Ski Patrolling offers a wonderful opportunity to enjoy a whole new dimension of snowsports. Patrollers work and play within a context of close cooperation with other patrollers and mountain management who are dedicated to safety and fun on the hill. A great esprit develops within the patrol based on the development of advanced first aid and mountain rescue skills along with a deeper understanding of ski area operations. This is not to mention the “responsibility” to get first and last runs of the day and other benefits. If this is for you, read further.
The Great Divide Volunteer Ski Patrol works hand-in-hand with the Great Divide Paid Patrollers and management as agents of Great Divide Snowsports to promote a fun and safe snowsports experience at Great Divide. Each patroller must fulfill extensive training in first aid, toboggan handling techniques, and on-mountain operations and procedures as well as serve a required number of duty days each season. The Great Divide Ski Patrol is affiliated with the National Ski Patrol System. The current Director of the Volunteer Patrol is Tom Reid. The volunteer patrol is organized to conduct necessary training and to assist in organizing the patrol service days.
Duties and Responsibilities:
A ski patroller’s primary function is to assist in providing a safe and fun environment for pursuing snowsports activities. Routine daily tasks include trail maintenance, safety, and safety education throughout the day. In the event an injury should occur to a guest, patrollers provide first aid and on mountain transport for the injured person.
Only “qualified” patrollers may serve at Great Divide. To qualify, a patroller must fulfill all of the requirements listed below:
- Be a current member of National Ski Patrol
- Outdoor Emergency Care (first aid training) (requires 80 hour course taught over 10 weeks in Sept. through Nov. and annual refresher)
- Cardio-Pulmonary Resuscitation (annually – health care provider CPR)
- Duty schedule approved by area management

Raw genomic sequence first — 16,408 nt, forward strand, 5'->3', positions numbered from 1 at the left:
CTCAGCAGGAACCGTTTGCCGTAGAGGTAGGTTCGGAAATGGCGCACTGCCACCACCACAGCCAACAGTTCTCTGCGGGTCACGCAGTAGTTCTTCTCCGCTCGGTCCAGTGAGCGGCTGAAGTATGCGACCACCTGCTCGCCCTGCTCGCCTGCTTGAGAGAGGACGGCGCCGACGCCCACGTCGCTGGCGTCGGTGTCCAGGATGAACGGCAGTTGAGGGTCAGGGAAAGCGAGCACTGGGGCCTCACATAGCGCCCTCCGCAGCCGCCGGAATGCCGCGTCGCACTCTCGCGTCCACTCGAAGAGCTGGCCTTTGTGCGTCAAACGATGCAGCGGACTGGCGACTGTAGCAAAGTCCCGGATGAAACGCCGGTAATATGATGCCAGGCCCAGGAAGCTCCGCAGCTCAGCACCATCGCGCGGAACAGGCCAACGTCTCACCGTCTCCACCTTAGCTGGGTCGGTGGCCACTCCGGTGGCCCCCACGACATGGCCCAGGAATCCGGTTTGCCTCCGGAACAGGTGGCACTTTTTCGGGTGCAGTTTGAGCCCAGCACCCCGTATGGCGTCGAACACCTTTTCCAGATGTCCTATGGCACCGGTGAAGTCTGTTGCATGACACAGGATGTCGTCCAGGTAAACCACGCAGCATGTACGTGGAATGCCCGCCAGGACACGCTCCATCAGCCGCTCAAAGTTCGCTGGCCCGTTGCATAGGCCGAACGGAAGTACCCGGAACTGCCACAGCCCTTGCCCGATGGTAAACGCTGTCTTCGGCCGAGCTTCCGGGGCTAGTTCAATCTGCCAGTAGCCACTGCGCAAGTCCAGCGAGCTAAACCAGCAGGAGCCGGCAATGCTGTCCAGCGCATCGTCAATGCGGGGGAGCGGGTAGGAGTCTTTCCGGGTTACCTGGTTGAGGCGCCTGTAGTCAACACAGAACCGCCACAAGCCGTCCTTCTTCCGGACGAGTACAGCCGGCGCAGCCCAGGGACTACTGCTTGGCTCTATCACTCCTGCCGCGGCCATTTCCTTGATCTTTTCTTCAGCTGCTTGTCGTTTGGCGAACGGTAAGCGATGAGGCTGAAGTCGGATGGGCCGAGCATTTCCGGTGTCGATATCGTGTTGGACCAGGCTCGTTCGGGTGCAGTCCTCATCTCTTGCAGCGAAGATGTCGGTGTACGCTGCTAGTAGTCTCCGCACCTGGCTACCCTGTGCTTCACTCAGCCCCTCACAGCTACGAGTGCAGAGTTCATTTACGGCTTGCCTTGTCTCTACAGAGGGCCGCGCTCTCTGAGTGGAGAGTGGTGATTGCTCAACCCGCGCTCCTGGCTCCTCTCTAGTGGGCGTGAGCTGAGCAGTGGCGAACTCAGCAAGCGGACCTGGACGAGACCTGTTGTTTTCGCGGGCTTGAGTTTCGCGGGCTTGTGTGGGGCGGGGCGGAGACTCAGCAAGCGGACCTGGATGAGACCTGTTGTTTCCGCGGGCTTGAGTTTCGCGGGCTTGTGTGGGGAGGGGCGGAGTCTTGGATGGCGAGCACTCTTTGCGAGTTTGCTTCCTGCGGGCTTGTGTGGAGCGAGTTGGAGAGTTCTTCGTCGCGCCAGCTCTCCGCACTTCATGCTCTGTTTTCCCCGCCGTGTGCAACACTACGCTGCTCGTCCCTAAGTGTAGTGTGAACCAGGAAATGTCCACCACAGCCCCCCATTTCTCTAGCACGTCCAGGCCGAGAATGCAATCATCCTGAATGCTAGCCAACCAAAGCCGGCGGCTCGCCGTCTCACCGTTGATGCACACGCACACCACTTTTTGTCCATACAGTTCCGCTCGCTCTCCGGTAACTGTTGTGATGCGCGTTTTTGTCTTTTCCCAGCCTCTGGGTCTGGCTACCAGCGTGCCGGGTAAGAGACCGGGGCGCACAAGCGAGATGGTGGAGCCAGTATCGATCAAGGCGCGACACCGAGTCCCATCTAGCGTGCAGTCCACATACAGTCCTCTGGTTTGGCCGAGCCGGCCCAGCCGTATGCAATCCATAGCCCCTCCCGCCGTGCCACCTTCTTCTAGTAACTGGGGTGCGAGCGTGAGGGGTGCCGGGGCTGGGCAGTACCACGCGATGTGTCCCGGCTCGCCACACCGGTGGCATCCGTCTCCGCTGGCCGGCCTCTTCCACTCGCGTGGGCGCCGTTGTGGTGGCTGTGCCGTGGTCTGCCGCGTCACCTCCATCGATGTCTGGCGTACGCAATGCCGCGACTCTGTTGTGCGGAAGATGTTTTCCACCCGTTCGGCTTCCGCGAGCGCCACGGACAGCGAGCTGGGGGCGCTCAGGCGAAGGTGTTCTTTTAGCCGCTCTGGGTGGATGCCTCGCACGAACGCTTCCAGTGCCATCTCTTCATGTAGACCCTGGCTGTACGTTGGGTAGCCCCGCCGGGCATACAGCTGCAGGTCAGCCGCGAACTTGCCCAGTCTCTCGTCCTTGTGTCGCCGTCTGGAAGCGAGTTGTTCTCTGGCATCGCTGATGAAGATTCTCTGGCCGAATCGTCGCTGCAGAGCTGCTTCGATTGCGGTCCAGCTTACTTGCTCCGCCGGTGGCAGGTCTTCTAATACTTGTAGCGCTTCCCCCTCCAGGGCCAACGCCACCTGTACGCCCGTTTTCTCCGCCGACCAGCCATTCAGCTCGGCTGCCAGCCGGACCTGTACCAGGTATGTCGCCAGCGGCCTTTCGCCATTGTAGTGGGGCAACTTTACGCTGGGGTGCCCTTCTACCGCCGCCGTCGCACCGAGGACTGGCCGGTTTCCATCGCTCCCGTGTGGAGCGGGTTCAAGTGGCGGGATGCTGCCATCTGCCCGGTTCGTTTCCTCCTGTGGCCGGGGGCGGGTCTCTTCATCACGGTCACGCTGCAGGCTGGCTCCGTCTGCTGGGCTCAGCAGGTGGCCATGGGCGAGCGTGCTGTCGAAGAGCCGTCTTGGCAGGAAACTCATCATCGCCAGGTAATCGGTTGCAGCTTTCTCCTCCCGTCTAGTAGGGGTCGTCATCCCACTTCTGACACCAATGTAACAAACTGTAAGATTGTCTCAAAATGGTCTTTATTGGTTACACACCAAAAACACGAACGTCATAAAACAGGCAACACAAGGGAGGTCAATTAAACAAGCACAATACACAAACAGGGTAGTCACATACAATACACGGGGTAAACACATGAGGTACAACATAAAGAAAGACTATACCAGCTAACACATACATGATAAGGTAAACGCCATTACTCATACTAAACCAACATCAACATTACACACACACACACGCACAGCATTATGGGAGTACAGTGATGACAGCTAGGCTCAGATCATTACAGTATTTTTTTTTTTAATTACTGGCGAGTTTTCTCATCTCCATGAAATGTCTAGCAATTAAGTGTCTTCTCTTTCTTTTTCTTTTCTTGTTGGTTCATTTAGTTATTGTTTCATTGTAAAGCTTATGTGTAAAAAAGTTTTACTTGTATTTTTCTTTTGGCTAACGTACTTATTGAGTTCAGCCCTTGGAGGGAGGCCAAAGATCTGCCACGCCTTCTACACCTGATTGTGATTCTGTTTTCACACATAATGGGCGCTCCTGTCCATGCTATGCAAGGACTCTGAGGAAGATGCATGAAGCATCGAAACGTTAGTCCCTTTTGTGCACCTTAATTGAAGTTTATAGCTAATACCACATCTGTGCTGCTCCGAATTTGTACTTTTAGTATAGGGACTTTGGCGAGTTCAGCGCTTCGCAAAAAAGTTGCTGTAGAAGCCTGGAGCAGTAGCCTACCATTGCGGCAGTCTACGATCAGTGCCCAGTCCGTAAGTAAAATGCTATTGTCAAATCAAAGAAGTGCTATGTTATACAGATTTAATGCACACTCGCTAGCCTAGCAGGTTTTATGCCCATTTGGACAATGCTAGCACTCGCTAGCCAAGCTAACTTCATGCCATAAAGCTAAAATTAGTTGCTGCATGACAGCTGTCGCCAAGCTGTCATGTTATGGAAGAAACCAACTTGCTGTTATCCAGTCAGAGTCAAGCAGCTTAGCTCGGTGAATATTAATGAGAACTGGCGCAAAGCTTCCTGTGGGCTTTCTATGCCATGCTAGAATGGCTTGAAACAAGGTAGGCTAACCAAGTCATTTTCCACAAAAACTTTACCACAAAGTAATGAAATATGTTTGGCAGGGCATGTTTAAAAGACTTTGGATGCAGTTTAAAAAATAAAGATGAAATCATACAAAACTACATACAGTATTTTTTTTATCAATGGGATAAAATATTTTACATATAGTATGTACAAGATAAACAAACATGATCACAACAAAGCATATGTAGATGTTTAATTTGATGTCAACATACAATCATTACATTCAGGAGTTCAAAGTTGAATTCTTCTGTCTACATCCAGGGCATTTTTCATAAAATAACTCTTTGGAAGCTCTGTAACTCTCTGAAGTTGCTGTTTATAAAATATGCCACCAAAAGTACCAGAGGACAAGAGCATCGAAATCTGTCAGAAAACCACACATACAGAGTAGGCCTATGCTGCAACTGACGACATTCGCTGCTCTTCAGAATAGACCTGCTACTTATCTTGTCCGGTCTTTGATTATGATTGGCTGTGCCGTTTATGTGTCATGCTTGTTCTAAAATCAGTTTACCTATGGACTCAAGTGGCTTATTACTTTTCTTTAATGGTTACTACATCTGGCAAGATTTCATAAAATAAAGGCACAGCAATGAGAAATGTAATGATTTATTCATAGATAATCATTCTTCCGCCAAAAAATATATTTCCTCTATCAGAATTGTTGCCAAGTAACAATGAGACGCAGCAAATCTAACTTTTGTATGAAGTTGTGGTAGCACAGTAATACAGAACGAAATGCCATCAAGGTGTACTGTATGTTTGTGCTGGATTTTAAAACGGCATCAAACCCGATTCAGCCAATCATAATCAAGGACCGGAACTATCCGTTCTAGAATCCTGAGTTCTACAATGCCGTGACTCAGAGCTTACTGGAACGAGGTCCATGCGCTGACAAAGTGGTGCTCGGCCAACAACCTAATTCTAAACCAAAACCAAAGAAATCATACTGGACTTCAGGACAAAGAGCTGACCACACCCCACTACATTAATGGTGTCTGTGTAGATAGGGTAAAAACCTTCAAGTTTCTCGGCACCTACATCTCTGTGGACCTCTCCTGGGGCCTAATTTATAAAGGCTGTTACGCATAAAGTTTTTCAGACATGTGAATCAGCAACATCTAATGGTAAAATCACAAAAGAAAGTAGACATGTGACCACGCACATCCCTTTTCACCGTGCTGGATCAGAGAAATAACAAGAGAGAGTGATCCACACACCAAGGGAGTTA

- Lift evacuation qualification annually
- Mountain Operations review annually
- For alpine patrollers: Toboggan qualification annually and maintain appropriate ski or snowboard and toboggan skills
A patroller gains valuable first aid and leadership skills that can be a great asset in a variety of recreational settings. Whether enjoying a weekend walk or a backcountry adventure, knowledge of how to take care of emergencies to yourself and others builds confidence and may help you save a life. A season pass, family or friend pass benefits are also available.
The Great Divide Ski Patrol provides or coordinates training designed to assist candidates in meeting the skill requirements for patrolling. Training includes first aid training applicable to the outdoor environment through the National Ski Patrol’s Outdoor Emergency Care program and appropriate certifications in CPR skills. The Patrol also provides training in Procedures used at Great Divide in which a patroller may be involved in performing assigned duties. Instruction in skiing and snowboarding skills is also available.
A ski patroller is expected to patrol at least 14 days a season.
For those who cannot or do not desire to meet the on snow skills requirements, auxiliary positions may also be available.
Beyond training and duty day requirements, patrolling involves other time commitments as well. Regular patrol meetings are held from September through April that require an evening ‘s time. The patrol has fund raising events from time-to time in which each member is expected to participate.
In addition to time commitments, there are monetary commitments. A person taking the OEC course will have to pay an enrollment fee, plus books and supplies (approximately $105 payable on enrollment). The CPR course is an additional $25. Patrol membership dues are $58. Once on the patrol, a patrol jacket and a first aid belt must be purchased — the price varies depending on personal choice, but expect around $175 or more.
Ski patrolling is not for everyone… It demands a high level of personal commitment and a great deal of time. Ski patrollers provide a great service to our community. Patrolling gives ski patrollers the opportunity to help others and experience “esprit de corps” and expand a person’s snowsports experience in a meaningful way.
If this is for you, contact us.
If you are interested in becoming a volunteer ski patroller or learning more about the program, please call 449.3746, send us an email or stop by our service desk with the following information: Your Name, Mailing address, email, telephone number, and mention your interest in patrolling.